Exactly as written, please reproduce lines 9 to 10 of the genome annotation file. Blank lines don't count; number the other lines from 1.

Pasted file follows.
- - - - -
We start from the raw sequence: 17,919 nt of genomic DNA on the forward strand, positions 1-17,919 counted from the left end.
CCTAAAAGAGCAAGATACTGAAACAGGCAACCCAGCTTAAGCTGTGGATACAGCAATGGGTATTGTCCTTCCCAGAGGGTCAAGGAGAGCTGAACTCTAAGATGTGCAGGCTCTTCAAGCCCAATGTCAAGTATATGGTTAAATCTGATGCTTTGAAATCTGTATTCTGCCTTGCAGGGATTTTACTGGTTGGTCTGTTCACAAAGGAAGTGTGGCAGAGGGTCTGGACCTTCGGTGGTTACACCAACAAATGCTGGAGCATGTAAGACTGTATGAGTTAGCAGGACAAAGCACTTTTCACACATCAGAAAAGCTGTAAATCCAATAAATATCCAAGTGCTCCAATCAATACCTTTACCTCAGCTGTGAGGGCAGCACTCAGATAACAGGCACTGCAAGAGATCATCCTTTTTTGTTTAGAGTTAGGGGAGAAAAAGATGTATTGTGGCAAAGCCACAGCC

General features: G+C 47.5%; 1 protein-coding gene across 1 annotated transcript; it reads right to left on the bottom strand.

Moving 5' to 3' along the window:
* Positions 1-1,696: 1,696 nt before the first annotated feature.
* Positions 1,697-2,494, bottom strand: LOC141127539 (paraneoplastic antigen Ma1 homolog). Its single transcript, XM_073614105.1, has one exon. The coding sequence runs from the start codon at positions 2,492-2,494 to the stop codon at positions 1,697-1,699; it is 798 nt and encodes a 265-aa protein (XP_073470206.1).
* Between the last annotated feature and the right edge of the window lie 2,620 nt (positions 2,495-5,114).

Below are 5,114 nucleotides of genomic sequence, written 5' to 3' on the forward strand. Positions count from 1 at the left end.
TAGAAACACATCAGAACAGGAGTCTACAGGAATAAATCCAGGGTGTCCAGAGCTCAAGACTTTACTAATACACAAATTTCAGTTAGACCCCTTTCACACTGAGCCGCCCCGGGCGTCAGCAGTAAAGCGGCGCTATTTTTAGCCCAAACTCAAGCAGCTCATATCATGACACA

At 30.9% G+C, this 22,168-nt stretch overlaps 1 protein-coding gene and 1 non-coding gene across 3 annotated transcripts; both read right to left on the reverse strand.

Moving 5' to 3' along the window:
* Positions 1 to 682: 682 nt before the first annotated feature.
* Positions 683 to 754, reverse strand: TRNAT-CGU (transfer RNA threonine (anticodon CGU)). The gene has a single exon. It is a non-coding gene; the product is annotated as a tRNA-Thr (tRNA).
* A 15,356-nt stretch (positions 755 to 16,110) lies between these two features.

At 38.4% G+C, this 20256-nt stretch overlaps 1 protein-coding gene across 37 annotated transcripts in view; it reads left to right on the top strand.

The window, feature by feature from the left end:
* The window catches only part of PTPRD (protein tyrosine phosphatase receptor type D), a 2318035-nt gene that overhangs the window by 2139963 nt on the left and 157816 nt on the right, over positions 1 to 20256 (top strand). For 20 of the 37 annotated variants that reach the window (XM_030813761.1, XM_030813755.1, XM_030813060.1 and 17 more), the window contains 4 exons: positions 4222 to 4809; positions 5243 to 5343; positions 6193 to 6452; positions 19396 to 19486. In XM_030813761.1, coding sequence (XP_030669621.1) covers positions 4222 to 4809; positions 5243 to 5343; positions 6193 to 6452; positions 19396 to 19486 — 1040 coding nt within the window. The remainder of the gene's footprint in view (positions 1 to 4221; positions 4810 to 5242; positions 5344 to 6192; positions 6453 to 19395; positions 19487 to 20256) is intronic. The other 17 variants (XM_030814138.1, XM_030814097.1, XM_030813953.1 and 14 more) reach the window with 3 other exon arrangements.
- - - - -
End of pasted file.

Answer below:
TAGAAACACATCAGAACAGGAGTCTACAGGAATAAATCCAGGGTGTCCAGAGCTCAAGACTTTACTAATACACAAATTTCAGTTAGACCCCTTTCACACTGAGCCGCCCCGGGCGTCAGCAGTAAAGCGGCGCTATTTTTAGCCCAAACTCAAGCAGCTCATATCATGACACA

At 30.9% G+C, this 22,168-nt stretch overlaps 1 protein-coding gene and 1 non-coding gene across 3 annotated transcripts; both read right to left on the reverse strand.